imac/cheese

macrumors 6502a
Jun 7, 2007
555
1
As a business I would rather just build my plant and not worry about it. Thanks though. Call me when you start to give incentives for going green instead of punishing people.

Of course you would rather build your plant. Cap and trade will create an additional burden on any business that is trying to start-up or expand operations. It is not a bad deal for existing businesses that are not planning to grow or for business that are already large and can do some major cut-backs.


The same effect could be had by not creating this global marketplace, have a tiered energy use tax, as they go up they pay more, the government can set a target rate and that does away with all of this global crap that is going to be a complicated (and non-useful) mess.
The problem with this is that our huge businesses will get hit with the largest energy taxes since they use the most energy. They also have the largest lobbying force and will not let it happen.


Because energy efficiency initiatives are very costly I imagine what we will find is bigger nations simply paying smaller countries not to work at all. If our US plants have an absolute advantage and the smaller companies have no competitive advantage compared to other nations there is no reason that they should continue to work if we can use their carbon credits more efficiently than they can.
Energy efficiency iniatives are really not that costly. Many of them pay for theemselves in 10 years or so and can have positve cash flow from day one.

Once major energy efficiencies are complete, it gets more difficult to continue to find ways to lower energy use in a cost-efective way. That is when businesses will start looking at other countries.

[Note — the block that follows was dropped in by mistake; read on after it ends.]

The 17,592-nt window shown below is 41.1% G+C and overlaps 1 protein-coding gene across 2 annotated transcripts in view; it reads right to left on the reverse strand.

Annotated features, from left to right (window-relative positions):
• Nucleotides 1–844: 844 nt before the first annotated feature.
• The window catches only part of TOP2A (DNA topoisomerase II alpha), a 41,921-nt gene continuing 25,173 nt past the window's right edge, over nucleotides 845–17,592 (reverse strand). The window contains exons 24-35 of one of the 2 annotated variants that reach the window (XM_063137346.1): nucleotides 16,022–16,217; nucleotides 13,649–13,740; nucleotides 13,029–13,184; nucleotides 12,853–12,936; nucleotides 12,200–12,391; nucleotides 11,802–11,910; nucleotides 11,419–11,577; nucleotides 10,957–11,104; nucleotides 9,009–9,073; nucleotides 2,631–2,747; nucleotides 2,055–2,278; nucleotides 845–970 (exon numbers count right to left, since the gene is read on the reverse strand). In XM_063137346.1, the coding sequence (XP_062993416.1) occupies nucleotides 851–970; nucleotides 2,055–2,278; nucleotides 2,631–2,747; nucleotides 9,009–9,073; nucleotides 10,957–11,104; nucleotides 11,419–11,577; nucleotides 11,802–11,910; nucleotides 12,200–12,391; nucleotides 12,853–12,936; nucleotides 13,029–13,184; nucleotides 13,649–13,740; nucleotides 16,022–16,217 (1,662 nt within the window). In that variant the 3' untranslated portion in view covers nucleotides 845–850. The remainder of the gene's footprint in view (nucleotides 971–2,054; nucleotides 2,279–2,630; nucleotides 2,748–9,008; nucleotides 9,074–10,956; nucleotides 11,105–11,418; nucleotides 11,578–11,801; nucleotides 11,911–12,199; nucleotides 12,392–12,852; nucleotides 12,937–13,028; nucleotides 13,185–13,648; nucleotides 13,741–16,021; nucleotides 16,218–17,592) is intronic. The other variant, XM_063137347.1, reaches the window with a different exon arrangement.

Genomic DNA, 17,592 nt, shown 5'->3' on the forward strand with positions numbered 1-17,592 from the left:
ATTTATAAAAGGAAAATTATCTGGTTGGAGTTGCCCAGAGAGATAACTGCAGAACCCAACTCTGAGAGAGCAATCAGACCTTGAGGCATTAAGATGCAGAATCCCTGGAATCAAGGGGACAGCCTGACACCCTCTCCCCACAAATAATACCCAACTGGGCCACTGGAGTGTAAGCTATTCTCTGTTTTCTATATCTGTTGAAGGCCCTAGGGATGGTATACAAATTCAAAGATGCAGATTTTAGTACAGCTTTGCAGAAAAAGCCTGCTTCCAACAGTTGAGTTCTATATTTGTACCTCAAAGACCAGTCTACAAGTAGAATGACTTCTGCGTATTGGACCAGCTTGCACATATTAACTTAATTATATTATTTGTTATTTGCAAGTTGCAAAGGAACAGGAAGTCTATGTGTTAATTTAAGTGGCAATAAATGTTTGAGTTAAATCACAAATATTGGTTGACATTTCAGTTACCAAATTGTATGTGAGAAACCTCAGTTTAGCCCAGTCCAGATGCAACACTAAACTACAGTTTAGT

The rest of your statement is a possibility. If a business in a developing country is given X carbon credits, those credits might be more valuable to them if they sold them to another business instead of using them to run their own business.

Also what are we going to do if a country doesn't sign on and pollutes to high hell? This creates a disadvantage for all other nations in the global marketplace. Do you really want to put sanctions on a country because they want to develop their economy?
In cap and trade theory, if a country doesn't sign on they don't get any credits in the world market place and they have nothing to trade to other countries. They can pollute all they want and the cap and trade market will not affect them. Carbon reducing projects in their country will not be able to be claimed as a reduction in carbon.
 

Eraserhead

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The problem with this is that our huge businesses will get hit with the largest energy taxes since they use the most energy. They also have the largest lobbying force and will not let it happen.
If you count all the enterprises the Chinese government owns they probably *are* the worlds largest company and they are doing a lot to reduce emissions.
 

Zombie Acorn

macrumors 65816
Feb 2, 2009
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So we disencentivize new businesses, incentivize bloated crap corps that are already too big and causing most I'd our carbon emissions. Sounds like a wet dream for them.

No if we start this system I would rather it be fair. As your emissions rise you pay more, this will make energy initiatives even more cheap compared to the alternative. This would also steer us away from too big to fail corps that we hve to bail out.

Also if energy initiatives were cost effective as you conclude we wouldn't need to do this at all.

The only other option is to forget the whole mess and pump some money into incentives for businesses that adopt the tech.
 

Thomas Veil

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What the **** are you talking about? You honestly believe that CO2 only started being considered a pollutant in the times since the xbox 360 has been around?
I'm guessing the people in his study didn't research it by sleeping in the garage next to a car that is locked and running...